Questions 57 to 61 are based on the following passage.
Will there ever be another Einstein? This is the undercurrent of conversation at Einstein memorial meetings throughout the year. A new Einstein will emerge, scientists say. But it may take a long time. After all, more than 200 years separated Einstein from his nearest rival, Isaac Newton.
Many physicists say the next Einstein hasn’t been born yet, or is a baby now. That’s because the quest for a unified theory that would account for all the forces of nature has pushed current mathematics to its limits. New math must be created before the problem can be solved.
But researchers say there are many other factors working against another Einstein emerging anytime soon.
For one thing, physics is a much different field today. In Einstein’s day, there were only a few thousand physicists worldwide, and the theoreticians who could intellectually rival Einstein probably would fit into a streetcar with seats to spare.
Education is different, too. One crucial aspect of Einstein’s training that is overlooked is the years of philosophy he read as a teenager—Kant, Schopenhauer and Spinoza, among others. It taught him how to think independently and abstractly about space and time, and it wasn’t long before he became a philosopher himself.
“The independence created by philosophical insight is—in my opinion—the mark of distinction between a mere artisan (工匠) or specialist and a real seeker after truth,” Einstein wrote in 1944.
And he was an accomplished musician. The interplay between music and math is well known. Einstein would furiously play his violin as a way to think through a knotty physics problem.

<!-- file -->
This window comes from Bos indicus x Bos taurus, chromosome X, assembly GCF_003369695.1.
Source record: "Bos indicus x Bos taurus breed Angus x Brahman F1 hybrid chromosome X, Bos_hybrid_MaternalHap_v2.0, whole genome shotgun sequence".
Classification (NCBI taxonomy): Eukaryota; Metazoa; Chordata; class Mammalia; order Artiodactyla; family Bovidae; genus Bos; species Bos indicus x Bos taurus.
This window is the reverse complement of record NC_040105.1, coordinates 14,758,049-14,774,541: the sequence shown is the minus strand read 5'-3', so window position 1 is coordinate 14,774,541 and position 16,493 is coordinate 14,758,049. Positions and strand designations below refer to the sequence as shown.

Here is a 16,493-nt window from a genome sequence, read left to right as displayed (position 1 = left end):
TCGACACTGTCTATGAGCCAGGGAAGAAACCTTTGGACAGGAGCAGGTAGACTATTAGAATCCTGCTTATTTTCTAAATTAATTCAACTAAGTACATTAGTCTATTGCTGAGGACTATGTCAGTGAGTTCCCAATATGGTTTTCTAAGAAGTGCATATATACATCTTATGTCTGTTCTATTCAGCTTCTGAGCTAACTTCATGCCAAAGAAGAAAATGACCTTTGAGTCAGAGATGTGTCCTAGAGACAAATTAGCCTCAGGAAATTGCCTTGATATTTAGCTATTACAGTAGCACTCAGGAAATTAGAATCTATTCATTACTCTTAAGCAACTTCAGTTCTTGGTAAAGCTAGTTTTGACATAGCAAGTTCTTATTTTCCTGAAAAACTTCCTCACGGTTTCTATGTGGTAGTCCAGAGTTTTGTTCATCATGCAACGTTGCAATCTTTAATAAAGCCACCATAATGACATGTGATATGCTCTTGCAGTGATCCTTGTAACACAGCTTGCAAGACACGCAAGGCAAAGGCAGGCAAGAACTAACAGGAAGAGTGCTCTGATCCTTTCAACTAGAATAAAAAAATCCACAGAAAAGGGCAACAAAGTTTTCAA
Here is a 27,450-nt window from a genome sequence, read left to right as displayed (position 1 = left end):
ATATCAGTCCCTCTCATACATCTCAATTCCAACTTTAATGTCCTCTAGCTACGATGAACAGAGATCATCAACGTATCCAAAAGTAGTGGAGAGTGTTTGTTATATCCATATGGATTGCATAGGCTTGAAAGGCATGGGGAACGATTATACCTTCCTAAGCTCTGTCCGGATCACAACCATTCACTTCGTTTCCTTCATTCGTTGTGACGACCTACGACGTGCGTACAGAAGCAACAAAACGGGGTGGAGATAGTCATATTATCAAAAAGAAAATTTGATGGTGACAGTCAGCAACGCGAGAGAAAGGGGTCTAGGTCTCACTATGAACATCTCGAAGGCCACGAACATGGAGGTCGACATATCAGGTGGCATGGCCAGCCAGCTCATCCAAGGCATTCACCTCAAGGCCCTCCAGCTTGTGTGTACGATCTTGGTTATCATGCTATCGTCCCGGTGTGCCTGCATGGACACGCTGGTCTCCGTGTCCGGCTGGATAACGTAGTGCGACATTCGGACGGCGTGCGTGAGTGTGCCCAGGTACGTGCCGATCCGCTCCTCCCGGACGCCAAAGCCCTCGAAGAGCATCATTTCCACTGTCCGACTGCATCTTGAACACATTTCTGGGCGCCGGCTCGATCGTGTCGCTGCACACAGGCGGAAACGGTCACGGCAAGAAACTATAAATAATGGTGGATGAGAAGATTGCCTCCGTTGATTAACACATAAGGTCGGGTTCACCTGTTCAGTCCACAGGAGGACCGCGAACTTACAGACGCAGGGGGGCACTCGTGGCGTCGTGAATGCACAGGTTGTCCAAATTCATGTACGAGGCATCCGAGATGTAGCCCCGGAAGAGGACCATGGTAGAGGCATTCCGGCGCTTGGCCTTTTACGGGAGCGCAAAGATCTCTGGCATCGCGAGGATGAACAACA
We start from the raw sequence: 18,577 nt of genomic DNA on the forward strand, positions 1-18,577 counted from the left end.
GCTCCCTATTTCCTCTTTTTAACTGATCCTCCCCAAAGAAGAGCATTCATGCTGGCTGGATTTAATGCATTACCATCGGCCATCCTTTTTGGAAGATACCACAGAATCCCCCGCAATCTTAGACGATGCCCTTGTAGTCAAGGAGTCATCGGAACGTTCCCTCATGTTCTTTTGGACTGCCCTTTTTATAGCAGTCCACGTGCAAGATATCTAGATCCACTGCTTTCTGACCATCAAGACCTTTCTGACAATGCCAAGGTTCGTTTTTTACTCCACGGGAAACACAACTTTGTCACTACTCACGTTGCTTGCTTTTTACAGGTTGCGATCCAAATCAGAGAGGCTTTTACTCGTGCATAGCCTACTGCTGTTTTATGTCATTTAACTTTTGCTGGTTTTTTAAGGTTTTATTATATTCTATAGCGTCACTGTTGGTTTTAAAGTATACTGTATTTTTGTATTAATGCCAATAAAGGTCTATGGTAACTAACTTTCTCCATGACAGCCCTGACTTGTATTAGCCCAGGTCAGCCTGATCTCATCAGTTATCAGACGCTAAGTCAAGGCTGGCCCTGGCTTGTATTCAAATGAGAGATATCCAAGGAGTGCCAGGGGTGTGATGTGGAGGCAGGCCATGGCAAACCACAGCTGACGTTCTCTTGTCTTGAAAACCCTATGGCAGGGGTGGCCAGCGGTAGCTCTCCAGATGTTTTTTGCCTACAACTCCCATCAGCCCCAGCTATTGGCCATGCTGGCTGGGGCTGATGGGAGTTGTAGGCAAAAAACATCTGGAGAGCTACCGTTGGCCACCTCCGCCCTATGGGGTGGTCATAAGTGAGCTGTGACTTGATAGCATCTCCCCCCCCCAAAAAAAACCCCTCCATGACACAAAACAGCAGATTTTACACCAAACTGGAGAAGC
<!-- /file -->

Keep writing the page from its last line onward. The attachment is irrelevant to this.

Today, universities have produced millions of physicists. There aren’t many jobs in science for them, so they go to Wall Street and Silicon Valley to apply their analytical skills to more practical—and rewarding—efforts.
“Maybe there is an Einstein out there today,” said Columbia University physicist Brian Greene, “but it would be a lot harder for him to be heard.”
Especially considering what Einstein was proposing.
“The actual fabric of space and time curving? My God, what an idea!” Greene said at a recent gathering at the Aspen Institute. “It takes a certain type of person who will bang his head against the wall because you believe you’ll find the solution.”
Perhaps the best examples are the five scientific papers Einstein wrote in his “miracle year” of 1905. These “thought experiments” were pages of calculations signed and submitted to the prestigious journal Annalen der Physik by a virtual unknown. There were no footnotes or citations.
What might happen to such a submission today?
“We all get papers like those in the mail,” Greene said. “We put them in the junk file.”
注意： 此部分试题请在答题卡2上作答。 【題組】59. What does the author tell us about physicists today?
(A)They tend to neglect training in analytical skills.
(B) They are very good at solving practical problems.
(C) They attach great importance to publishing academic papers.
(D)They often go into fields yielding greater financial benefits.